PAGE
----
I'm writing cold bacon and rice cakes. There is not one damn interesting thing to say. There should be something...anything. I wasted this day in a haze. Weary. A bruise on my shoulder from where my wife elbowed me last night. Apparently, I didn't sleep well. One of those nights where the sheets twist up and every little noise leaps. A glare on the laptop screen that's always in the space where the next word is waiting to be typed. I must type my way into that light. No such thing happened today -- yet. Not a single observation went into my notebook. Not one.
Lunch today with the wife and baby. Chick-fil-a. The place a mob of moms and snot. Women weary and gilded. Those gilded were less weary than those not. Seems like it always works that way. Sweatpants convey a pale rage. Nothing bright, mind you. A rage that's mostly a long sigh with the contrast cranked high. A sort of buzzing hostility like TV interference that seeps out in their little motions: hostile glances, a curt and ouched tone snapping out when the kid drops a nugget or wants to put ketchup in his Dr. Pepper. God, I feel pity for them. I am the same way. It's a horrible realization.
Most kids are ugly in a non-symmetrical way. That left eyebrow juts a bit more than the right. Eyes a bit too far apart. Hair a curled whisper on the scalp. Rash. Bumps. Not mine, of course. My daughter is beautiful. Except when she poops.
A warm rain fills the air today. Everything feels swollen. Cars crawl around outside Chick-fil-A. My wife takes the baby into the play area. I watch for a moment. She sits on the ground, feet squeezed into wrinkles under her buttocks, and helps my daughter practice walking. She's left her shoes on the table. I dip another nugget into bar-b-que sauce and tear it apart with my teeth. I chew and look at the shoes on the table. I don't want to eat anymore.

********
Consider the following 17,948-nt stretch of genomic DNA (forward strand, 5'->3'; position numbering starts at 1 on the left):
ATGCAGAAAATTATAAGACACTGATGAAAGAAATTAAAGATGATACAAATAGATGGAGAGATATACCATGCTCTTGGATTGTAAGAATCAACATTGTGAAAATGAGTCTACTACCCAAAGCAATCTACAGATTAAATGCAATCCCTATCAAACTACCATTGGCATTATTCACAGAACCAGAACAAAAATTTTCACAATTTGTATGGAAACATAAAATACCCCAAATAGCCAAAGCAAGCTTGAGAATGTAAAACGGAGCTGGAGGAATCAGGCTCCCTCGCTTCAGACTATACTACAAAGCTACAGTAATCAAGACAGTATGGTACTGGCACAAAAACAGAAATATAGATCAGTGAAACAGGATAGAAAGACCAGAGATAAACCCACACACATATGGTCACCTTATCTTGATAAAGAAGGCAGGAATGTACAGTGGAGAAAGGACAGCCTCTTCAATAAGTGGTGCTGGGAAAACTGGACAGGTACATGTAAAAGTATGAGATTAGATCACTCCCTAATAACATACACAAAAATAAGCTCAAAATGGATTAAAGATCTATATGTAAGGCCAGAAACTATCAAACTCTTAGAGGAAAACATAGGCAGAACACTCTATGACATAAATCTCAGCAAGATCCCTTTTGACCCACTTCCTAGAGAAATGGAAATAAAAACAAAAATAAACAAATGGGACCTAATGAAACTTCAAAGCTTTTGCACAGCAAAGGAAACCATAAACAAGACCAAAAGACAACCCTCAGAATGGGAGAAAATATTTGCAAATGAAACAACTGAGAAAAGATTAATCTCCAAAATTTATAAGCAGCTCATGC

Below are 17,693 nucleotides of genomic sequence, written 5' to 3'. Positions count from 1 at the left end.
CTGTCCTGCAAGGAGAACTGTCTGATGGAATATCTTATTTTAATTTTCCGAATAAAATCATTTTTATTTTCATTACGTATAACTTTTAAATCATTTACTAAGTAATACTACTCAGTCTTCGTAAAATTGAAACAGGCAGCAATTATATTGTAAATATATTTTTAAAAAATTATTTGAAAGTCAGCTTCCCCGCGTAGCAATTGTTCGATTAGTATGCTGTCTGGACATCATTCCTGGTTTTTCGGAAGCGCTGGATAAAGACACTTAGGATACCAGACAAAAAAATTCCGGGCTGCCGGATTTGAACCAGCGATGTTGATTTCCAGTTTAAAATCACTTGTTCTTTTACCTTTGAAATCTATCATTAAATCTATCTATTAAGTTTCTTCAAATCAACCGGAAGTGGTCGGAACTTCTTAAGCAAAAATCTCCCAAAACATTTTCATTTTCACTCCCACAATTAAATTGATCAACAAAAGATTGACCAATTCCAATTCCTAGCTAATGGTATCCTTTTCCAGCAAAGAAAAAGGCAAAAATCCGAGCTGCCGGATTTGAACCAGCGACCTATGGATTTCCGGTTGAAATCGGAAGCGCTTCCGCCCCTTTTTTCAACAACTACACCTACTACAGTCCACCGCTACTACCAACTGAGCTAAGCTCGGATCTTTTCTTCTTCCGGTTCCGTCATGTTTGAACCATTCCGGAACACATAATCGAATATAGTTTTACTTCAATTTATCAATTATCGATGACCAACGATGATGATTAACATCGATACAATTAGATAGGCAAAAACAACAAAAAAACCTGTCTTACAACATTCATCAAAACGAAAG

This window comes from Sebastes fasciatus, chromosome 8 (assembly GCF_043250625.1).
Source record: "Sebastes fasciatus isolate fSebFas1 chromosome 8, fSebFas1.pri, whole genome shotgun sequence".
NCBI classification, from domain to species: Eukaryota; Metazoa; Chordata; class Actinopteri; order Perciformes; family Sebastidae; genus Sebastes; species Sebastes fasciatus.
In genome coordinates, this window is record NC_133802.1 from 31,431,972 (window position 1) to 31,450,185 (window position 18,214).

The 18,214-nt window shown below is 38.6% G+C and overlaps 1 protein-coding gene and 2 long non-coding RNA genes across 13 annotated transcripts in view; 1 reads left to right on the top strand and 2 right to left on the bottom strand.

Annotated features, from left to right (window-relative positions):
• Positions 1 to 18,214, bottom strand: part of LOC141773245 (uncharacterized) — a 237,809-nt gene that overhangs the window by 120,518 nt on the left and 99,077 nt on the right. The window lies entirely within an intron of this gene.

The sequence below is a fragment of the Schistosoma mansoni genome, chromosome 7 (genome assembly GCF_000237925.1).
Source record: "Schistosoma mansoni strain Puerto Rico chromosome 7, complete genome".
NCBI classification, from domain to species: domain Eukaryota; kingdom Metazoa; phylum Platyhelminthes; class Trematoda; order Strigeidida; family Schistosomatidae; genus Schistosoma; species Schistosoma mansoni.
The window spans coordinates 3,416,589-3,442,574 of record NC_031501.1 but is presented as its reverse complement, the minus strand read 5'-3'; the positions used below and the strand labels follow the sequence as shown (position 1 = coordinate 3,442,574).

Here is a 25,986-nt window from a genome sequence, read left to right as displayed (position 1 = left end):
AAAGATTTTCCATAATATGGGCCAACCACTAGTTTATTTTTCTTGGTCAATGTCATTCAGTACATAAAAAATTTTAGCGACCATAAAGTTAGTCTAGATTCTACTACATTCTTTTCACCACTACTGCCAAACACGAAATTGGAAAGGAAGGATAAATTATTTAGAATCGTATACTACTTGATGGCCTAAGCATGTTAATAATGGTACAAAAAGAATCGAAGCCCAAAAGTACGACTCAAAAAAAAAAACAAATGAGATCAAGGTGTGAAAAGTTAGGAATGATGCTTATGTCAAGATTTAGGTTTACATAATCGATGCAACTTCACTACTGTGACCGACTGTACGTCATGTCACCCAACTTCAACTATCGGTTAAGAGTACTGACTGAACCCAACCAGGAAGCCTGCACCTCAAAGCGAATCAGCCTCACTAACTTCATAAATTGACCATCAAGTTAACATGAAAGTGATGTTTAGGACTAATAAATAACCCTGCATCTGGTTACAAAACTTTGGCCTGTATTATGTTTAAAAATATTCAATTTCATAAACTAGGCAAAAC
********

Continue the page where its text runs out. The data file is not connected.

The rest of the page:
Home Depot after lunch. Pick out the new trim and tile for the kid's bathroom. That project is finally drawing to a close. We're at the tile aisle.
"I like this one." My wife points.
It's the most expensive, of course. I mention that.
"Is not." Her fingers point two over. "This one here's a few cents more."
We pick a sample tile to take home so she can lay it on the floor and visualize. I'm a visual person, she tells me each time we do this. We end up normally with six or seven color splotches on walls that need to be painted.
The baby has crawled all over the Home Depot floor. She loves pushing the cart. I walk along behind her while she lurches, pretending not to hold onto the handle. Her left leg black with dirt. I kiss them both goodbye, ring out the purchases. Walk through the rain back to the car. My shirt darkens in spots. Spot after spot forms. It's a warm rain when one initially walks into it but changes once you're in it. As each spot darkens on my shirt, I grow cold. I drop the trim on the ground and pick it back up. The primer comes off white in my hand. I look at my hand for a minute, the cold tightening about me. I shove the rest of the trim into the back of the Rodeo, my fingers runny with white.